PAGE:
Hello. Come on in. The daddy writes about current events, literature, music and, once in a while, drops something on you from back in the day to make you pause and ponder, stop and stare, and begin to wonder. Who knows? You may start to pace the floor, shake your head from side to side, then fall down on bended knees in a praying position and cry, "Lawd, have mercy! What is this world coming to?" Check yourself! But this blog is NOT about the daddy. It's about you: your boos, your fam, your hood, your country...our hopes and dreams of a better tomorrow. So let's make a pact: the daddy will put it on the track if you'll chase it down and hit him back. Together, we can definitely take it to another level. Shall we?"

Thursday, July 31, 2008

James Brown, the Godfatha

In anticipation of James Brown new DVD, which drops on August 5th, the daddy is
posting a good biography of the Godfatha of soul. Here it is:
"...And while his rock ’n’ roll counterparts chafed at the idea of being mere entertainers, Mr. Brown never stopped bragging about being the hardest-working man in show business...He was black and proud, he was a sex machine, but he was also a brilliant conductor, known for coaxing great performances out of the singers and musicians behind him. That, most of all, is what Mr. Brown did." --New York Times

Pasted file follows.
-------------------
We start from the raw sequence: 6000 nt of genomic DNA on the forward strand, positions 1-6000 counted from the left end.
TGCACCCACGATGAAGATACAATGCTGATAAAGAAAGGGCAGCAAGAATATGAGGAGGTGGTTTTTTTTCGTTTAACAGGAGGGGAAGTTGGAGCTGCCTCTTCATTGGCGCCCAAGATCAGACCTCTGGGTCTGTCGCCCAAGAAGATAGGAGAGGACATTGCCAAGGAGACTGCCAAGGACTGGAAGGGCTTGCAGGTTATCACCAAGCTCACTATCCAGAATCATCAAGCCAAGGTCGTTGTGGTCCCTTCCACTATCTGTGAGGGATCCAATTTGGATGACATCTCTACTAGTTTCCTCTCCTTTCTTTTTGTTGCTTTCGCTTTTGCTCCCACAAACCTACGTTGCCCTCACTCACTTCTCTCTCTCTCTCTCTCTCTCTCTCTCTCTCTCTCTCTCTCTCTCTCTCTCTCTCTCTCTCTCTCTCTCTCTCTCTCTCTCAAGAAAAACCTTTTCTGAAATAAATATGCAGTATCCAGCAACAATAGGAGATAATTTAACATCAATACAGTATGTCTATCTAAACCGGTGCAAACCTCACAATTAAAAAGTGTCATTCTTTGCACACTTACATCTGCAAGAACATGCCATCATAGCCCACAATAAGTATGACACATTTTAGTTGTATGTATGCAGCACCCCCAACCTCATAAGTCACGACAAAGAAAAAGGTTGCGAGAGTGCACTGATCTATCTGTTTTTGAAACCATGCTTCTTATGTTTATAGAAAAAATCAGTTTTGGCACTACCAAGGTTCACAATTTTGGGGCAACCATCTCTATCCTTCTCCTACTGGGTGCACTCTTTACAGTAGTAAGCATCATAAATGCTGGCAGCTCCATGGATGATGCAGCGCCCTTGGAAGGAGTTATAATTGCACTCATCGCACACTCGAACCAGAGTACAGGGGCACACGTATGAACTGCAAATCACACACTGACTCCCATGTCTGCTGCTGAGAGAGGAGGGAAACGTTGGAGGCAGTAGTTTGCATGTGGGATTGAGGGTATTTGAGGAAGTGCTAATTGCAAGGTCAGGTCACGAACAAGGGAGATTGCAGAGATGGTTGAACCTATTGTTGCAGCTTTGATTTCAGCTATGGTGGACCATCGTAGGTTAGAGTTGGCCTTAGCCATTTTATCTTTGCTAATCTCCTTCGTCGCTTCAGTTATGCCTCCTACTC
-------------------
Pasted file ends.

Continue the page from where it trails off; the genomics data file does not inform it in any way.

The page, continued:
James Brown -
American Icon (1933 - 2006)

James Brown was and will always be a true legend in every sense of the word. He will be missed by millions but his influence on music, culture and the countless number of lives he touched will carry on for decades to come.

Mr. James Brown's dynamic showmanship remains timeless. His style has been celebrated throughout generations. As one of the most sampled artists to date, he has more honors attached to his name than any other performer in music history.

Mr. Brown is a three-figure hit maker with 114 total entries on Billboard's R&B singles charts and 94 that made the Hot 100 singles chart. Seventeen of these hits reached number one, a feat topped only by Stevie Wonder and Louis Jordan. Over the years, while maintaining a grueling touring schedule, James Brown amassed 800 songs in his repertoire. With his signature one-three beat, James Brown directly influenced the evolutionary beat of soul music in the Sixties, funk music in the Seventies and rap music in the Eighties.

James Brown's life history contains many triumphs over adversity.

He was born in South Carolina during the Great Depression. As a child, he picked cotton, danced for spare change and shined shoes. At 16, he landed in reform school for three years where he met Bobby Byrd, leader of a gospel group and life-long friend. Mr. Brown tried semi-pro boxing and baseball, but a leg injury put him on the path to pursue music as a career.

James Brown joined his friend Bobby Byrd in a group that sang gospel in and around Toccoa, Georgia. After seeing Hank Ballard and Fats Domino in a blues revue, Byrd and Brown were lured into the realm of secular music. Naming their band the Flames, they formed a tightly knit ensemble of singers, dancers and multi-instrumentalists.